rwanda

Genocide of Tutsi in Rwanda (1994)

I haven’t seen a post that really depicts the history of Rwanda yet. So here’s my little contribution. By the way, thanks for the posts you reblogged.

Before the colonization, Rwanda was made of three social classes : Tutsi (10-15%), Hutu (over 80%) and Twa (less than 1%). Tutsi (upper social class) were cattle breeders, Hutu were farmers and Twa (lower social class) were hunters. One could become Tutsi or Hutu by marriage for example. They all had the same language, same religion and same culture.

German settlers arrived in Rwanda in the end of 19th century. They thought that Tutsi were more intelligent and more beautiful (according to European beauty standards of course : tall, skinny, light-skinned, thin nose, thin lips etc.). They thought that Hutu were boor, stupid and ugly (again, according to European beauty standards : shorter, huge lips, large nose etc). Twa were very short and seen as a species between humans and monkeys.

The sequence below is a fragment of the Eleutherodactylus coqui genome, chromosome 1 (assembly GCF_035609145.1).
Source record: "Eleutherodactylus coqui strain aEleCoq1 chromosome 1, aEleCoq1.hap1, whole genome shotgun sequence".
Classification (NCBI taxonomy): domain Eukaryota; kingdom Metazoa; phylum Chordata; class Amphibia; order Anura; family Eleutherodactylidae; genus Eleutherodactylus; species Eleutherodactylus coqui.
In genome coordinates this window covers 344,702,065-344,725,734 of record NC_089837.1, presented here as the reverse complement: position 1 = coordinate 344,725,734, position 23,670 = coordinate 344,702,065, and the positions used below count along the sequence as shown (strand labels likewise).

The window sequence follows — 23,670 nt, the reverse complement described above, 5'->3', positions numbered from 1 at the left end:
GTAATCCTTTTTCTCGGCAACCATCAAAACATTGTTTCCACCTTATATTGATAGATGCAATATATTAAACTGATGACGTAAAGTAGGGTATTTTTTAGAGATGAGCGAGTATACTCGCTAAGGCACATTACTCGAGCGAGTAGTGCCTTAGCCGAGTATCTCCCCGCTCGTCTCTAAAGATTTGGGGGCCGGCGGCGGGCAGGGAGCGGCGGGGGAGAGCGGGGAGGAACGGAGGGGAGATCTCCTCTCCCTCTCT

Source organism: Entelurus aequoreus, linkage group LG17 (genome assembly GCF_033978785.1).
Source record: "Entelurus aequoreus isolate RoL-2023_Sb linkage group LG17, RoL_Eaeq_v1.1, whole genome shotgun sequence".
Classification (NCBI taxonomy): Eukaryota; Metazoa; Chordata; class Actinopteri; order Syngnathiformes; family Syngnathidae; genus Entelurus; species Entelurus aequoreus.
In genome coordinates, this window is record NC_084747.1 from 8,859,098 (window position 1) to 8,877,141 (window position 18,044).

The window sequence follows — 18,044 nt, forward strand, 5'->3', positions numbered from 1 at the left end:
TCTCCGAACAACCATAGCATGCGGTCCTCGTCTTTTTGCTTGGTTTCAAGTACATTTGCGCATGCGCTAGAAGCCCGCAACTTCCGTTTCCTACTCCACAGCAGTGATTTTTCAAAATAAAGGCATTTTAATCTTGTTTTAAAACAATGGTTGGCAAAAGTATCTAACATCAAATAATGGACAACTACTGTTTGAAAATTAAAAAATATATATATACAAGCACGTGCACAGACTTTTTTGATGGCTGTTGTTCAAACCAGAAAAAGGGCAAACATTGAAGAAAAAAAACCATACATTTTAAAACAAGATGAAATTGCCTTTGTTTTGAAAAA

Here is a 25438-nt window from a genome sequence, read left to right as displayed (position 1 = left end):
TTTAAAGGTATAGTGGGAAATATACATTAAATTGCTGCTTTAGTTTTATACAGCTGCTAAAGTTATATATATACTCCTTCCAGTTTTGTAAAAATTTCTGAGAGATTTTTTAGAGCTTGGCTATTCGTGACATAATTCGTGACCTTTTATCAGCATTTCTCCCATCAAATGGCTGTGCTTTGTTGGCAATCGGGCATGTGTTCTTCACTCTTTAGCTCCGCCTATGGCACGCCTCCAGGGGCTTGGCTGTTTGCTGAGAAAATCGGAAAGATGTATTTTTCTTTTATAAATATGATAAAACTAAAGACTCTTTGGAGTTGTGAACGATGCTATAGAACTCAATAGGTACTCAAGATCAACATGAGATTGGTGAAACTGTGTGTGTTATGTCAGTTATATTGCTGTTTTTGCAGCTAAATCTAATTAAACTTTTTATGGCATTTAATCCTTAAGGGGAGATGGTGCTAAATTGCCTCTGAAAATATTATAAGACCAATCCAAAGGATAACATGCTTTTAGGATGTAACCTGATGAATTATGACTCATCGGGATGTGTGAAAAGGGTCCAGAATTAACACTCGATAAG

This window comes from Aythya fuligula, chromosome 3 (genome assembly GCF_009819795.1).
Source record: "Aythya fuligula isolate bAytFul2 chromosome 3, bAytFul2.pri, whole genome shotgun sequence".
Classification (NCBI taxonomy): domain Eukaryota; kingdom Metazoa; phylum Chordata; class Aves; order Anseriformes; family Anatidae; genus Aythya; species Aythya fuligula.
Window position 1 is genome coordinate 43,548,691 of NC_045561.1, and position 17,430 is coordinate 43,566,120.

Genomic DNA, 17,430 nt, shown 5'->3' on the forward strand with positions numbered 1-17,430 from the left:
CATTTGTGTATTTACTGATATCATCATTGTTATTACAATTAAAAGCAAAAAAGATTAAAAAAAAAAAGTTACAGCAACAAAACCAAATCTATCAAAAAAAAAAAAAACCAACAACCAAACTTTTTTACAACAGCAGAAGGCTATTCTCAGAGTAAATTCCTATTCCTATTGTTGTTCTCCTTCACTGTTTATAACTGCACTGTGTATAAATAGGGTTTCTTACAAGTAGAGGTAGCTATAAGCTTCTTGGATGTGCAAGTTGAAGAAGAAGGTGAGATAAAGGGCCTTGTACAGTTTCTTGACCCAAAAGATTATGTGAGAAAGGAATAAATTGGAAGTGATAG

After losing WWI, Germany gave Rwanda (and Burundi, which is like the twin of Rwanda with same language, same social classes etc) to Belgium. Belgians thought the same as Germans and started to gather all Rwandans and measure their height, their nose, etc to see if they were from the superior race (aka Tutsi) or inferior race (aka Hutu (or Twa but Twa were a very small minority)). Because of that, some Hutu became Tutsi just because they “looked” Tutsi and vice versa. Belgians privileged Tutsi over Hutu. They said only Tutsi could rule the country because they were the only intelligent ones. Tutsi were privileged in administration, education etc. Eventually in the 50s, Tutsi Rwandans asked for independence and Belgians didn’t want to lose their colony so they started to talk to Hutu who’d been discriminated against for a few decades. They said : “Look how Tutsi despise you! They think only they can rule the country but this country is yours! They don’t even come from here, they stole your land (there’s a myth saying that Twa were the first inhabitants in Rwanda, Hutu came from West Africa and Tutsi were the last ones to arrive in Rwanda and forced Hutu to subject to them). You have to rebel against Tutsi supremacy!” So that’s what Hutu did in 1959. The Tutsi King fled. Hutu killed thousands of Tutsi with the support of Belgian settlers and Catholic church, and hundreds thousands of Tutsi had to flee to Uganda and Tanzania. Rwanda became a Republic in 1961 and Rwandans elected a Hutu president named Kayibanda. Finally Rwanda became independent in 1962.